I bet many of you still wonder how our ex community manager is doing. On his internet page he noted :
I cannot describe how I’ve felt these past few months as I’ve continued to look for work. Sure I had a job, when many can’t find one. I liked where I worked and the people I worked with. And yes the ending of a nearly 2 year relationship in the middle of all that didn’t help. But I still felt like something else was missing from me.
Enter the new job. On Monday, I start working with BioWare working with the Community around Star Wars: The Old Republic.
I get to work with BioWare… BIOWARE!
I get to work on a Star Wars game… STAR WARS!
And I once again get to be a part of a fanatical, fantastic and fascinating community.
Nostalgia for a bygone ‘era’ hits him and starts to tell the story of ‘his Acclaim’. We found out how he got hired at Acclaim and the fact that Acclaim Communities didn’t want him there :
… as proof of my competency I contacted David Perry, who directed me to David Jun in Acclaim’s Marketing. He brought me onboard as one of the first volunteer moderators for 2Moons, with 2 other people. One really never made an effort and the other worked out well for some time, but eventually was let go.
I continued to grow the team adding those that I thought really helped the community. I will eventually write about some of them but for now I will only mention Jill Sullivan. Jill was my “wonder twin”… Between the two of us we could do just about any project Acclaim threw at us, in record time and above expectations. It was her video creation for 2Moons that led to David Perry hiring her to work for him, and her encouragement with him and Howard Marks that helped Acclaim hire me. I cannot ever thank her enough for that. She is currently looking for work in the Gaming Industry and I would highly recommend her to any company.
And that brings us right up to the point of me being hired at Acclaim.
Next up, my first few weeks at Acclaim and the challenges of taking on Communities that really didn’t want me there.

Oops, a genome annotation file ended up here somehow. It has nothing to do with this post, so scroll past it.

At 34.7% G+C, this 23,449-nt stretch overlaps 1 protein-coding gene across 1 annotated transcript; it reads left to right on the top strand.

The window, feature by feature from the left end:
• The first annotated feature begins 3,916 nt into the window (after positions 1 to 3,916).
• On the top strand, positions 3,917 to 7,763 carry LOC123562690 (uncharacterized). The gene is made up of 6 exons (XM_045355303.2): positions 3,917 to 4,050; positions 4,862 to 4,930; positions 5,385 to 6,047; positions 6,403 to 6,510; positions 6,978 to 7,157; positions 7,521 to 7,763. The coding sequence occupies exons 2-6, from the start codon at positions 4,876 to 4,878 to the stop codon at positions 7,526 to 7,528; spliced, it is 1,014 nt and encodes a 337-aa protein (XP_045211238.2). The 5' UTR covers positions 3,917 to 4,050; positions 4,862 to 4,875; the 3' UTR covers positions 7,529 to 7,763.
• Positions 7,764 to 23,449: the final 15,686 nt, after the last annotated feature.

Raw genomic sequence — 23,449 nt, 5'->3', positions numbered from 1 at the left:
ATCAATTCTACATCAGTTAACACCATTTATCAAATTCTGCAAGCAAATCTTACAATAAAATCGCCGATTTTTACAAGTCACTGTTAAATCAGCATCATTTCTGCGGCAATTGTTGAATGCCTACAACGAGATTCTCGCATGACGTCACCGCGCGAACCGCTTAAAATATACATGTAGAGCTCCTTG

In his second post about Acclaim we find about the management system implemented by Historian in Acclaim communities : a hierarchy that consisted of a “Lead” or “Head” that reported to him, and “Second” or “Assistant” that reported to the Lead and filled in when they could not be available and a team of moderators.The ‘head’ had autonomy and power to do what she/he wants, so no wonder that in 9dragons community the head of moderators had tyrannical behavior and was not oriented towards communication and freedom of speech. We shown in many articles this type of behavior. I believe many of you still remember this : ” I am a bitch and I will make your life a hell !” We also find out that the powers to moderate were given to people of 16 years old ( in some exceptions even below). And then we wonder why they behaved so childish.
With 9 communities to manage there was really no way for me to do it all myself so I began to structure them in a hierarchy that consisted of a “Lead” or “Head” that reported to me, a “Second” or “Assistant” that reported to the Lead and filled in when they could not be available and a team of moderators for them. I tried to give them enough autonomy to select moderators themselves but always attempted to checkout anyone they wished to bring on. On a few occasions I would add those who I felt would benefit the community, but tried to respect the wishes of the Lead Moderators.
I did have a particularly hard time with one community; one that I never really got control over. It was based around a game that appealed to a young male, “tween” demographic and the moderators of the community were quite young as well. They greatly resented me coming into the community and setting down rules that were a little more stringent than they were used to. Though I didn’t remove any of the moderators they were all younger than the base limit I wanted set of sixteen years old. For the most part I left them this community alone, only entering it when things got out of hand. This unfortunately gave them the impression that I was only an enforcer and bit of a tyrant. I think that if I had just stepped in and set a new team in place the initial disruption to the community would have saved me a fair bit of grief in the long run.
In the end, Historian learned one thing :
Your loudest and most obnoxious critics are ultimately on your side. They want things to be better, but they just can’t always communicate this in a way that is constructive. As a Community Manager you have to set aside any emotional response and see what it is that is getting them so riled up.